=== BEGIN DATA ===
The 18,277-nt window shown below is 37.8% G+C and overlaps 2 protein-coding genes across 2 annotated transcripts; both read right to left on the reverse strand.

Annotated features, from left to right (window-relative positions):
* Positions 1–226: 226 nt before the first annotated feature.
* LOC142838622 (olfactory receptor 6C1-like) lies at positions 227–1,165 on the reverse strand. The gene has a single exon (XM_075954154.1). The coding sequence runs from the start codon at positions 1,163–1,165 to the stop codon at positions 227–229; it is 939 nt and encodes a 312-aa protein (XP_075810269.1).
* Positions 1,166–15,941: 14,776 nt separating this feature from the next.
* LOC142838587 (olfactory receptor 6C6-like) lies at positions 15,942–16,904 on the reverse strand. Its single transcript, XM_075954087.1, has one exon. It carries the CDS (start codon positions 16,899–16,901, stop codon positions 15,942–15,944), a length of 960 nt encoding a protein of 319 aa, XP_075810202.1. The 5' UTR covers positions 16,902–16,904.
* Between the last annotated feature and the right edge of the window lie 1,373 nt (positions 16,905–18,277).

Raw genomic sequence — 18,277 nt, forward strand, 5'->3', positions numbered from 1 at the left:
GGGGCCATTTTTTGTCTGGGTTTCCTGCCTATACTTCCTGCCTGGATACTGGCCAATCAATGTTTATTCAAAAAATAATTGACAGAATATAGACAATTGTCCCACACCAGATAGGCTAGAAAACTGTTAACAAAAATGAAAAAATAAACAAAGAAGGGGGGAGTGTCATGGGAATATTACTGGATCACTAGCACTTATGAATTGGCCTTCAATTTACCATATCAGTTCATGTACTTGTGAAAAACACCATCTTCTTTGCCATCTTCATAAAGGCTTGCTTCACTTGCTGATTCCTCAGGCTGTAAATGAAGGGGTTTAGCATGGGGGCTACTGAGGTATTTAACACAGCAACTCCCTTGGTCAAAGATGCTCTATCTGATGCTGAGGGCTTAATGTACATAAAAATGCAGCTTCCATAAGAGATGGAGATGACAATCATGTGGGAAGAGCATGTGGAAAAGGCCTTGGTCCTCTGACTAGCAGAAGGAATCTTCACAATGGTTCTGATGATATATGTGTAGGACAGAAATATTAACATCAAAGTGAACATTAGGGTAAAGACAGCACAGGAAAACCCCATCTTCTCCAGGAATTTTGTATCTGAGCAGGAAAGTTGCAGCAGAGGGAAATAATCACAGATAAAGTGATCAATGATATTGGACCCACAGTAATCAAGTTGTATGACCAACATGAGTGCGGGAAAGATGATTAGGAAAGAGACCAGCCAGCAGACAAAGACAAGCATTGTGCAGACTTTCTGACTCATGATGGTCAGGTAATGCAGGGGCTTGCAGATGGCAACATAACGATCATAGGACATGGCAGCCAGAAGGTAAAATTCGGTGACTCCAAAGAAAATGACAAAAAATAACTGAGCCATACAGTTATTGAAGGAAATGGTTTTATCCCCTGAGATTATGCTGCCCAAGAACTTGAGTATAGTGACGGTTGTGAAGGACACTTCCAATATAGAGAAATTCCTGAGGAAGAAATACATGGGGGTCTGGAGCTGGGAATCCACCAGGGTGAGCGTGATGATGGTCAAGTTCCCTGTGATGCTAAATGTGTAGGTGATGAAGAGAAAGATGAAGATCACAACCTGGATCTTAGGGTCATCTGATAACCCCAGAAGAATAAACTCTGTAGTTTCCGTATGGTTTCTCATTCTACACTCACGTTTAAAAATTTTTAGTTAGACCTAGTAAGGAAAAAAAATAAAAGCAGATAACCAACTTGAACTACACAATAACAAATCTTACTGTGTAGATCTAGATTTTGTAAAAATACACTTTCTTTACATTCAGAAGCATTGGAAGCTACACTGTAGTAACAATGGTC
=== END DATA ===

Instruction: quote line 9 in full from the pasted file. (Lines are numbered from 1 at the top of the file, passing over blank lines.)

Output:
GGGGCCATTTTTTGTCTGGGTTTCCTGCCTATACTTCCTGCCTGGATACTGGCCAATCAATGTTTATTCAAAAAATAATTGACAGAATATAGACAATTGTCCCACACCAGATAGGCTAGAAAACTGTTAACAAAAATGAAAAAATAAACAAAGAAGGGGGGAGTGTCATGGGAATATTACTGGATCACTAGCACTTATGAATTGGCCTTCAATTTACCATATCAGTTCATGTACTTGTGAAAAACACCATCTTCTTTGCCATCTTCATAAAGGCTTGCTTCACTTGCTGATTCCTCAGGCTGTAAATGAAGGGGTTTAGCATGGGGGCTACTGAGGTATTTAACACAGCAACTCCCTTGGTCAAAGATGCTCTATCTGATGCTGAGGGCTTAATGTACATAAAAATGCAGCTTCCATAAGAGATGGAGATGACAATCATGTGGGAAGAGCATGTGGAAAAGGCCTTGGTCCTCTGACTAGCAGAAGGAATCTTCACAATGGTTCTGATGATATATGTGTAGGACAGAAATATTAACATCAAAGTGAACATTAGGGTAAAGACAGCACAGGAAAACCCCATCTTCTCCAGGAATTTTGTATCTGAGCAGGAAAGTTGCAGCAGAGGGAAATAATCACAGATAAAGTGATCAATGATATTGGACCCACAGTAATCAAGTTGTATGACCAACATGAGTGCGGGAAAGATGATTAGGAAAGAGACCAGCCAGCAGACAAAGACAAGCATTGTGCAGACTTTCTGACTCATGATGGTCAGGTAATGCAGGGGCTTGCAGATGGCAACATAACGATCATAGGACATGGCAGCCAGAAGGTAAAATTCGGTGACTCCAAAGAAAATGACAAAAAATAACTGAGCCATACAGTTATTGAAGGAAATGGTTTTATCCCCTGAGATTATGCTGCCCAAGAACTTGAGTATAGTGACGGTTGTGAAGGACACTTCCAATATAGAGAAATTCCTGAGGAAGAAATACATGGGGGTCTGGAGCTGGGAATCCACCAGGGTGAGCGTGATGATGGTCAAGTTCCCTGTGATGCTAAATGTGTAGGTGATGAAGAGAAAGATGAAGATCACAACCTGGATCTTAGGGTCATCTGATAACCCCAGAAGAATAAACTCTGTAGTTTCCGTATGGTTTCTCATTCTACACTCACGTTTAAAAATTTTTAGTTAGACCTAGTAAGGAAAAAAAATAAAAGCAGATAACCAACTTGAACTACACAATAACAAATCTTACTGTGTAGATCTAGATTTTGTAAAAATACACTTTCTTTACATTCAGAAGCATTGGAAGCTACACTGTAGTAACAATGGTC